Philadelphia Museum of Art Union Says Management Will Renege Ratified Contract

Unionized employees of the Philadelphia Museum of Art (PMA) have accused senior management of backtracking on salary increases outlined in their first contract, ratified last October after two years of tense negotiations and a three-week strike.

Today, the PMA union shared via Instagram a petition calling on PMA director and CEO Sasha Suda and General Counsel Al Suh to honor the contract’s agreed upon terms. The group has also filed a grievance against the leaders.

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“Now, days before this contract provision is scheduled to take effect [Suda] and [Suh] have confirmed that they intend to renege the agreement. They intend to only award a pay bump on an employee’s fifth, tenth, twentieth anniversary of employment,” the Instagram post reads. For example, it continued, an individual who has worked at the museum for 25 years will “never receive a longevity increase, while someone whose fifth anniversary falls within the term of the contract will receive $500 or $250 added to their base pay rate.”

Some 180 PMA employees voted to unionize in August 2020 amid a swell of labor actions at cultural institutions across the country. The PMA Union, an affiliate of American Federation of State, County and Municipal Employees, District Council 47 and comprised of 180 workers, voted overwhelmingly in favor of the contract last year, ending a 19-day strike. Negotiations had stalled on the issue of salaries, with the union rejecting the museum’s initial offer of wage increases totaling 8.5 percent over the next 10 months and 11 percent by July 1, 2024.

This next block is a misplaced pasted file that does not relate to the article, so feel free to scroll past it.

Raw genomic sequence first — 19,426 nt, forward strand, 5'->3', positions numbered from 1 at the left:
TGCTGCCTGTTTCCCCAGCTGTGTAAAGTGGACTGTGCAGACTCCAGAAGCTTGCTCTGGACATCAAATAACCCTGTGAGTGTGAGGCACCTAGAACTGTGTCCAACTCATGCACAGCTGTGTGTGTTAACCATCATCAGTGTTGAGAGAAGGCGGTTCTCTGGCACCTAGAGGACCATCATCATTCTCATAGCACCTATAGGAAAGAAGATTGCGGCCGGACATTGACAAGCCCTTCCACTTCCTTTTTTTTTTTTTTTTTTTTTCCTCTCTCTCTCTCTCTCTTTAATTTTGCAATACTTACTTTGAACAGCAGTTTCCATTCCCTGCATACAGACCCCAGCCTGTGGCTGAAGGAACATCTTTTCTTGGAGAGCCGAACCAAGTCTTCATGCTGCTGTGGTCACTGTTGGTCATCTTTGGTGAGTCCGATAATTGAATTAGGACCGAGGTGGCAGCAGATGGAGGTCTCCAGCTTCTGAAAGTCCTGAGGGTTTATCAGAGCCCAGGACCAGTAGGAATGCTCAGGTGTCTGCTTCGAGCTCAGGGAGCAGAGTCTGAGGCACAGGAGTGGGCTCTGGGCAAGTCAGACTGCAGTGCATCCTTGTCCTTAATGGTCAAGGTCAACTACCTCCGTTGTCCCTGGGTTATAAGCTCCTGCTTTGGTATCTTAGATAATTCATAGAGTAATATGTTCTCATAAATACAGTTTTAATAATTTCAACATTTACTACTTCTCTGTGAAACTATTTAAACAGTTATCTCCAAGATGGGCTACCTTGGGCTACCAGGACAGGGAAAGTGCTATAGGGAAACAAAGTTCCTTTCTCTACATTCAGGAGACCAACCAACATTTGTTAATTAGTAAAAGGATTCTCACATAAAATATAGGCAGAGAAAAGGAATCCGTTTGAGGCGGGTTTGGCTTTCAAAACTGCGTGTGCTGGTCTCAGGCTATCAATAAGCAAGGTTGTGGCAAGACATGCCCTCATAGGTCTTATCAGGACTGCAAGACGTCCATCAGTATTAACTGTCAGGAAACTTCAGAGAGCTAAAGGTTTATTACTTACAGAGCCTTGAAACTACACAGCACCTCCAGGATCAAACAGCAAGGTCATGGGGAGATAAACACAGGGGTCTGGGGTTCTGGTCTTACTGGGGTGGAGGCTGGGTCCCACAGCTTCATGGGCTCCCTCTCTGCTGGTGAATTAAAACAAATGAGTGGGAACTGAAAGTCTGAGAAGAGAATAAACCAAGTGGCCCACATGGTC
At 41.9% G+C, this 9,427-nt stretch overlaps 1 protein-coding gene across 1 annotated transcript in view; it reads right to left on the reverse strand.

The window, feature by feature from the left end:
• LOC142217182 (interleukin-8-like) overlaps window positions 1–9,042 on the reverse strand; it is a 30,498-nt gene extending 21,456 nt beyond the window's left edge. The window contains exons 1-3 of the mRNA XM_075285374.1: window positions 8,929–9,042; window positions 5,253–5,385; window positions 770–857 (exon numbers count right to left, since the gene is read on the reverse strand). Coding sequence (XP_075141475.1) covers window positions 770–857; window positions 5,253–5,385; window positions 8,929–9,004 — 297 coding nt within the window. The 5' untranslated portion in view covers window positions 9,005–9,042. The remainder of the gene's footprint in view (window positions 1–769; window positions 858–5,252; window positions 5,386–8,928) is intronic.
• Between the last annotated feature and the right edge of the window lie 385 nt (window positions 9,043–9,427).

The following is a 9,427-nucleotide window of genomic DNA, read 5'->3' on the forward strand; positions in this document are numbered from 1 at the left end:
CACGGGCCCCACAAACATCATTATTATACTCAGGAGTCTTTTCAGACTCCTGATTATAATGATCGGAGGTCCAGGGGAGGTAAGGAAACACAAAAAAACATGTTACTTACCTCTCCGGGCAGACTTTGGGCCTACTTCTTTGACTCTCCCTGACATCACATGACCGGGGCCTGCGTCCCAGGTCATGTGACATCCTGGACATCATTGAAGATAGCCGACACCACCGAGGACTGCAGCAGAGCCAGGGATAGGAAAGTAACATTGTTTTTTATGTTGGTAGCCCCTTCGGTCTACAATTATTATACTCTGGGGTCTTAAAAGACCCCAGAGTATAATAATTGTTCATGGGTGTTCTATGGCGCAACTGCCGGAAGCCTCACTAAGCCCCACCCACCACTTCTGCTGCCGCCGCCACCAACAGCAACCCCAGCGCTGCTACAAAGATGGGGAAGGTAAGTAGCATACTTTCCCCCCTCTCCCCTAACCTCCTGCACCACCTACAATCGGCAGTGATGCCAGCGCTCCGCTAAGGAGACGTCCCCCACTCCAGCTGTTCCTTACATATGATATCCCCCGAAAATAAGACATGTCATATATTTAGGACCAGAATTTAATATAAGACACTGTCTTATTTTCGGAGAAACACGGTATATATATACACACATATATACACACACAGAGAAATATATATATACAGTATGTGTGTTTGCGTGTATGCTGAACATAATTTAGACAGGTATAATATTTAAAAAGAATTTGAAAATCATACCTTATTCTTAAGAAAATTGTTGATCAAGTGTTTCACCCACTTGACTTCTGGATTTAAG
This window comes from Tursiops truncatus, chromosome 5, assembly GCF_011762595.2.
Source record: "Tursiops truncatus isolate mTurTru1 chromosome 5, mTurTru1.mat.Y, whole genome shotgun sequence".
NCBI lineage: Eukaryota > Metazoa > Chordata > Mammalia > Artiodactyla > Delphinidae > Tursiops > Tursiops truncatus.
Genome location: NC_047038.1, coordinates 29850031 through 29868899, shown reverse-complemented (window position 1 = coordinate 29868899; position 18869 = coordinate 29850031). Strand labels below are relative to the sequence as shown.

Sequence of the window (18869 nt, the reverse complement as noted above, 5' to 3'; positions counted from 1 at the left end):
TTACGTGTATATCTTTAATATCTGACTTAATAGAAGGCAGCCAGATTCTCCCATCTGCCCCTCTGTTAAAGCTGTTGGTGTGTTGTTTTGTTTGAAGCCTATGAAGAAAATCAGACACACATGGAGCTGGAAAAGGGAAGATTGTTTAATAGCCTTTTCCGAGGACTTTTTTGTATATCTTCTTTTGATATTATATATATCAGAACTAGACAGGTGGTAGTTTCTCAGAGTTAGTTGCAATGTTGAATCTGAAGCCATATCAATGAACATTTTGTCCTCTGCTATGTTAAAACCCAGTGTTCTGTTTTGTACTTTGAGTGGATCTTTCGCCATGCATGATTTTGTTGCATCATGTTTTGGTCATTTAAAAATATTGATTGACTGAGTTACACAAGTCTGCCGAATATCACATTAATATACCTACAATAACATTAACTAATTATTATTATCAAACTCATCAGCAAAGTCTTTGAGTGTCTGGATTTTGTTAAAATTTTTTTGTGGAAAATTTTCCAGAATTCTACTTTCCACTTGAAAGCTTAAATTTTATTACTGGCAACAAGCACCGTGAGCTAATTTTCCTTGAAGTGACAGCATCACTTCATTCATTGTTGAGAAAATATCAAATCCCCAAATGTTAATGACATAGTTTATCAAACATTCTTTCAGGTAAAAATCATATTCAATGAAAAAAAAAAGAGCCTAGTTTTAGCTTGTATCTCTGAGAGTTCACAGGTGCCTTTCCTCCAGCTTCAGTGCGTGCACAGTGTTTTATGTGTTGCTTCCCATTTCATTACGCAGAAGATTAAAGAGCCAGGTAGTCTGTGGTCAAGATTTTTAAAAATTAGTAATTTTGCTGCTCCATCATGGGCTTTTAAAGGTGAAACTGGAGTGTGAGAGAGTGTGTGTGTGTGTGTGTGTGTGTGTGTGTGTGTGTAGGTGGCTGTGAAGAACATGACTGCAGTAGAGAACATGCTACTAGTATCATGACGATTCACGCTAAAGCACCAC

But Rizzo is now back at the negotiating table, and the museum has added another controversy to its growing docket. As ARTnews‘s Alex Greenberger reported at the time, the vote came in the wake of major turmoil at the museum stemming from allegations of mismanagement, sexual harassment, and discrimination, in addition to the financial fallout of the coronavirus pandemic. 

Like most museums in America in 2020, the PMA terminated a portion of its workforce—85 employees, in this case—and struggled to respond appropriately to the killing of George Floyd and the ensuing and ongoing Black Lives Matter protests. In a letter to its staff, Timothy Rub, then museum’s director, and president Gail Harrity used the phrase “every individual life matters,” spurring a missive from five Black employees that alleged leadership of a “lack of compassion and empathy.” 

The PMA has yet to comment on the union’s protest over the late-hour counter to the contract provisions.  

In that post, the union said that the new terms are “not only nonsensical,” but “will have the opposite effect of the intent of the provision. Instead of rewarding employees equitably and fairly for their service, management will be causing even greater inequity and chaos to prevail in the PMA pay structure.”


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